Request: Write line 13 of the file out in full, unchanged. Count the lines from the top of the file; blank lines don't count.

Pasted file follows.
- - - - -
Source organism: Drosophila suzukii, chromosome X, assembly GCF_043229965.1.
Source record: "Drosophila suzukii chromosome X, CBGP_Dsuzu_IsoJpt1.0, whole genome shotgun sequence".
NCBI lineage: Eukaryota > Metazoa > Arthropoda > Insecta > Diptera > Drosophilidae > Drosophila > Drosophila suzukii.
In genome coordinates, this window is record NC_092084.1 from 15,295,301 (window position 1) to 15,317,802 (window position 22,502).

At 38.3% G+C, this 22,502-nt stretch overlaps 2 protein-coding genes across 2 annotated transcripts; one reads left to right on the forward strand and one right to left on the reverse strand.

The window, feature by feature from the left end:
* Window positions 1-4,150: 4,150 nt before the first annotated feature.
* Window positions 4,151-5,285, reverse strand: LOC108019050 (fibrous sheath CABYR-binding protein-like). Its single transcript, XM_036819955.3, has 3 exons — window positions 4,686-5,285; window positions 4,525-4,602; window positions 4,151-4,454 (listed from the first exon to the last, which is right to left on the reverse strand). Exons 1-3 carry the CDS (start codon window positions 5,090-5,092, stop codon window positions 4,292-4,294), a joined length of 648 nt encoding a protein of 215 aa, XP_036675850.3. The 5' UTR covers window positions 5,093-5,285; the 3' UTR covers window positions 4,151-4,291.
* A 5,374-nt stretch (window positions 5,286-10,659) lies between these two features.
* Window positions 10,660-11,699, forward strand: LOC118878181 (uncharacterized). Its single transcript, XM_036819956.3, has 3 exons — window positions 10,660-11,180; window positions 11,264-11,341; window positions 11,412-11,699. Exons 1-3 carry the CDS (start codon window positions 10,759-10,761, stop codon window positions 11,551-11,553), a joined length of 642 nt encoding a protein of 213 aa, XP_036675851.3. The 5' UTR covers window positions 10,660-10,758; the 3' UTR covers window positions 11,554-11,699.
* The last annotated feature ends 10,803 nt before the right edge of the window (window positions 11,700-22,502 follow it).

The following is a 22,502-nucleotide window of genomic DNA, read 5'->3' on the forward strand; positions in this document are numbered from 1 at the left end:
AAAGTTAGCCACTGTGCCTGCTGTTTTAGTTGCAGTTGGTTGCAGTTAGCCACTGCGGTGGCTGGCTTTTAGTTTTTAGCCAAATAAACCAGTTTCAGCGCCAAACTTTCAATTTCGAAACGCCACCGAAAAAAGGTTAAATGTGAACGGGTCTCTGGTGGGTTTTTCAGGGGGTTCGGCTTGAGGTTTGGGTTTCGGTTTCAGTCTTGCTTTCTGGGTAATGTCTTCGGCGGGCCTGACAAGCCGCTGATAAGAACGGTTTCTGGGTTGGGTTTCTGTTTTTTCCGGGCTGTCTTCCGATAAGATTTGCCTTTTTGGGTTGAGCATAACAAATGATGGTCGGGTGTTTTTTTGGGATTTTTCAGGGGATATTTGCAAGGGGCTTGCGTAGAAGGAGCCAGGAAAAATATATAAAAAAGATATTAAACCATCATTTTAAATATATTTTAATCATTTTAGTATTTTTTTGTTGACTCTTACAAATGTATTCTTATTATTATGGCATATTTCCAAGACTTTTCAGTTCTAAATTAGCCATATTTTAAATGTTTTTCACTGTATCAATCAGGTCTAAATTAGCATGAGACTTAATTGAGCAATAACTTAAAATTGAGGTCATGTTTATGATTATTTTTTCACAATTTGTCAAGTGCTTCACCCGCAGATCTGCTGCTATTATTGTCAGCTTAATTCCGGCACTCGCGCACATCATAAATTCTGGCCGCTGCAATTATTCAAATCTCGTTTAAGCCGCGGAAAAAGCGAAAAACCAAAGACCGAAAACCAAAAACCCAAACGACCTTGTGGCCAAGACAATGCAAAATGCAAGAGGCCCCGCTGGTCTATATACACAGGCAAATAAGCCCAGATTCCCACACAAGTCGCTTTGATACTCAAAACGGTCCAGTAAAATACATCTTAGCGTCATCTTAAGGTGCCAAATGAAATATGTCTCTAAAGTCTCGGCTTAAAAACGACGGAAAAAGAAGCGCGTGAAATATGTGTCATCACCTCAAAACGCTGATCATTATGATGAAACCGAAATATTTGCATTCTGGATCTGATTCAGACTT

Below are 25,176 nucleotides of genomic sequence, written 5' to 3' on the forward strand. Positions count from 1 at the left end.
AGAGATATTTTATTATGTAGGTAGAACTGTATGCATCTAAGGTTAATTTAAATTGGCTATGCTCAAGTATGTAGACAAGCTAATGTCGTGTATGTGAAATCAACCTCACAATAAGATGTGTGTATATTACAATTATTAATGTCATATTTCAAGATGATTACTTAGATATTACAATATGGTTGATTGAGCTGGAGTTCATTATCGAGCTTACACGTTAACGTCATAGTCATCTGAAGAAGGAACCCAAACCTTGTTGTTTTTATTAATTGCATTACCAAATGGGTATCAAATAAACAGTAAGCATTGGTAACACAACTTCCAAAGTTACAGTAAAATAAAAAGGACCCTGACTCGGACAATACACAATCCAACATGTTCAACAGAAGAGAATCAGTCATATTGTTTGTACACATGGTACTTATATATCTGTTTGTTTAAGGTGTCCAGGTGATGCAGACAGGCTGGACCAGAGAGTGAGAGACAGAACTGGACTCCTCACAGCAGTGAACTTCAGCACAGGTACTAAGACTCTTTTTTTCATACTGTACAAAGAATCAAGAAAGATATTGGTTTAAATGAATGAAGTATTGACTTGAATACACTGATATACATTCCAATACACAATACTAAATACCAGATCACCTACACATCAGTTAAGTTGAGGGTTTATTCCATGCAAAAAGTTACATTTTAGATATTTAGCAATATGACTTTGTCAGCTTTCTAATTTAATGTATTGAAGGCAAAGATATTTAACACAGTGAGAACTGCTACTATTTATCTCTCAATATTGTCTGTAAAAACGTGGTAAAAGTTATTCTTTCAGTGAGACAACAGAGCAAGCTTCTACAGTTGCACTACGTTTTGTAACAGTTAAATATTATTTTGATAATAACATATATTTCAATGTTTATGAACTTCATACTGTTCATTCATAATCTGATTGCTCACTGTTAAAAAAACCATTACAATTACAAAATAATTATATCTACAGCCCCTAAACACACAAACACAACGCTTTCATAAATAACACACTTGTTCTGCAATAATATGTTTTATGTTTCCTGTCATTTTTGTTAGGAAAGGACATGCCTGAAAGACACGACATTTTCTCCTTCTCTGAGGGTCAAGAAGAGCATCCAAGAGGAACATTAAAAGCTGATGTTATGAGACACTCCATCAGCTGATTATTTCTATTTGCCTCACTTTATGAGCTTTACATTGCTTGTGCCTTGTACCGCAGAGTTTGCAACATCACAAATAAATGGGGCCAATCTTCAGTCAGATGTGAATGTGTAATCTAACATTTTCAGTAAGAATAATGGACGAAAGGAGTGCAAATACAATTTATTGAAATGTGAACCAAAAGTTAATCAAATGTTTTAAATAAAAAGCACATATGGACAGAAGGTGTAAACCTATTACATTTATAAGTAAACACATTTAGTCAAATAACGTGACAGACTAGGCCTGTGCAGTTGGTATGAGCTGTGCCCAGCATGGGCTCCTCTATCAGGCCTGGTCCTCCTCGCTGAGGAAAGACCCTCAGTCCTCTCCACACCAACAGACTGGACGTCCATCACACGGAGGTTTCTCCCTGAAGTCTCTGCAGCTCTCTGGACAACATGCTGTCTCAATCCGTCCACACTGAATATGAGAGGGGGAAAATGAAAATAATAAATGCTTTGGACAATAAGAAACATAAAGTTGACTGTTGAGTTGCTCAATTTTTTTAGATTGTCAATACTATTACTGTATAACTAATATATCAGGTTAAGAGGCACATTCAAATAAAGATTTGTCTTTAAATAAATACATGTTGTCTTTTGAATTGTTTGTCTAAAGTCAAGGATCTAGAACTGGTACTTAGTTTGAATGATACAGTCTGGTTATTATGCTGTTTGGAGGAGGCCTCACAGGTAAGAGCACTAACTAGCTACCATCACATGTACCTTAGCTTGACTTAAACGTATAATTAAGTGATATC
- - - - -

AAAGTTAGCCACTGTGCCTGCTGTTTTAGTTGCAGTTGGTTGCAGTTAGCCACTGCGGTGGCTGGCTTTTAGTTTTTAGCCAAATAAACCAGTTTCAGCGCCAAACTTTCAATTTCGAAACGCCACCGAAAAAAGGTTAAATGTGAACGGGTCTCTGGTGGGTTTTTCAGGGGGTTCGGCTTGAGGTTTGGGTTTCGGTTTCAGTCTTGCTTTCTGGGTAATGTCTTCGGCGGGCCTGACAAGCCGCTGATAAGAACGGTTTCTGGGTTGGGTTTCTGTTTTTTCCGGGCTGTCTTCCGATAAGATTTGCCTTTTTGGGTTGAGCATAACAAATGATGGTCGGGTGTTTTTTTGGGATTTTTCAGGGGATATTTGCAAGGGGCTTGCGTAGAAGGAGCCAGGAAAAATATATAAAAAAGATATTAAACCATCATTTTAAATATATTTTAATCATTTTAGTATTTTTTTGTTGACTCTTACAAATGTATTCTTATTATTATGGCATATTTCCAAGACTTTTCAGTTCTAAATTAGCCATATTTTAAATGTTTTTCACTGTATCAATCAGGTCTAAATTAGCATGAGACTTAATTGAGCAATAACTTAAAATTGAGGTCATGTTTATGATTATTTTTTCACAATTTGTCAAGTGCTTCACCCGCAGATCTGCTGCTATTATTGTCAGCTTAATTCCGGCACTCGCGCACATCATAAATTCTGGCCGCTGCAATTATTCAAATCTCGTTTAAGCCGCGGAAAAAGCGAAAAACCAAAGACCGAAAACCAAAAACCCAAACGACCTTGTGGCCAAGACAATGCAAAATGCAAGAGGCCCCGCTGGTCTATATACACAGGCAAATAAGCCCAGATTCCCACACAAGTCGCTTTGATACTCAAAACGGTCCAGTAAAATACATCTTAGCGTCATCTTAAGGTGCCAAATGAAATATGTCTCTAAAGTCTCGGCTTAAAAACGACGGAAAAAGAAGCGCGTGAAATATGTGTCATCACCTCAAAACGCTGATCATTATGATGAAACCGAAATATTTGCATTCTGGATCTGATTCAGACTT